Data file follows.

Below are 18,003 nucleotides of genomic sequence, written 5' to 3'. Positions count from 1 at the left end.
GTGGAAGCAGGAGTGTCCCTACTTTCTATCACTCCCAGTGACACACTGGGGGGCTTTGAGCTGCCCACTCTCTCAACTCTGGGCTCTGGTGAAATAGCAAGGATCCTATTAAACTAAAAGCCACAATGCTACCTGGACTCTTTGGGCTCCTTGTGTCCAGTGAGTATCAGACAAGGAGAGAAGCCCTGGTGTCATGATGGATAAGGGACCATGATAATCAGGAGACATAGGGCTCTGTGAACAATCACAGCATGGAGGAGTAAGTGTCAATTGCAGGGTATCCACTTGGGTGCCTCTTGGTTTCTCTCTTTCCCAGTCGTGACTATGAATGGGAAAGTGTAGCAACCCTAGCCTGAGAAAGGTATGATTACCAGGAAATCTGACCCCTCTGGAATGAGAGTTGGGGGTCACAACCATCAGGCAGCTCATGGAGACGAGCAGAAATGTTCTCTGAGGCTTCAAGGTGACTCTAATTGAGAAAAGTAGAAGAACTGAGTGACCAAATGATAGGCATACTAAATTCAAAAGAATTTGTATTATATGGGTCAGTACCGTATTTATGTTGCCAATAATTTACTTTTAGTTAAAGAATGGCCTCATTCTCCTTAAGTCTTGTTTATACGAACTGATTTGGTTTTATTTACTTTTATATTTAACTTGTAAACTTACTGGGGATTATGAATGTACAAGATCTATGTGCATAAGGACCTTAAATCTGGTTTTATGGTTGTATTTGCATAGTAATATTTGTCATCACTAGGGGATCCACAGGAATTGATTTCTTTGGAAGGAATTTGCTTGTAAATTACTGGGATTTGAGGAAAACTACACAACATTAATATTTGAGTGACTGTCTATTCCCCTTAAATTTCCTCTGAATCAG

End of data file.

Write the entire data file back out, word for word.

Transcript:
Below are 18,003 nucleotides of genomic sequence, written 5' to 3'. Positions count from 1 at the left end.
GTGGAAGCAGGAGTGTCCCTACTTTCTATCACTCCCAGTGACACACTGGGGGGCTTTGAGCTGCCCACTCTCTCAACTCTGGGCTCTGGTGAAATAGCAAGGATCCTATTAAACTAAAAGCCACAATGCTACCTGGACTCTTTGGGCTCCTTGTGTCCAGTGAGTATCAGACAAGGAGAGAAGCCCTGGTGTCATGATGGATAAGGGACCATGATAATCAGGAGACATAGGGCTCTGTGAACAATCACAGCATGGAGGAGTAAGTGTCAATTGCAGGGTATCCACTTGGGTGCCTCTTGGTTTCTCTCTTTCCCAGTCGTGACTATGAATGGGAAAGTGTAGCAACCCTAGCCTGAGAAAGGTATGATTACCAGGAAATCTGACCCCTCTGGAATGAGAGTTGGGGGTCACAACCATCAGGCAGCTCATGGAGACGAGCAGAAATGTTCTCTGAGGCTTCAAGGTGACTCTAATTGAGAAAAGTAGAAGAACTGAGTGACCAAATGATAGGCATACTAAATTCAAAAGAATTTGTATTATATGGGTCAGTACCGTATTTATGTTGCCAATAATTTACTTTTAGTTAAAGAATGGCCTCATTCTCCTTAAGTCTTGTTTATACGAACTGATTTGGTTTTATTTACTTTTATATTTAACTTGTAAACTTACTGGGGATTATGAATGTACAAGATCTATGTGCATAAGGACCTTAAATCTGGTTTTATGGTTGTATTTGCATAGTAATATTTGTCATCACTAGGGGATCCACAGGAATTGATTTCTTTGGAAGGAATTTGCTTGTAAATTACTGGGATTTGAGGAAAACTACACAACATTAATATTTGAGTGACTGTCTATTCCCCTTAAATTTCCTCTGAATCAG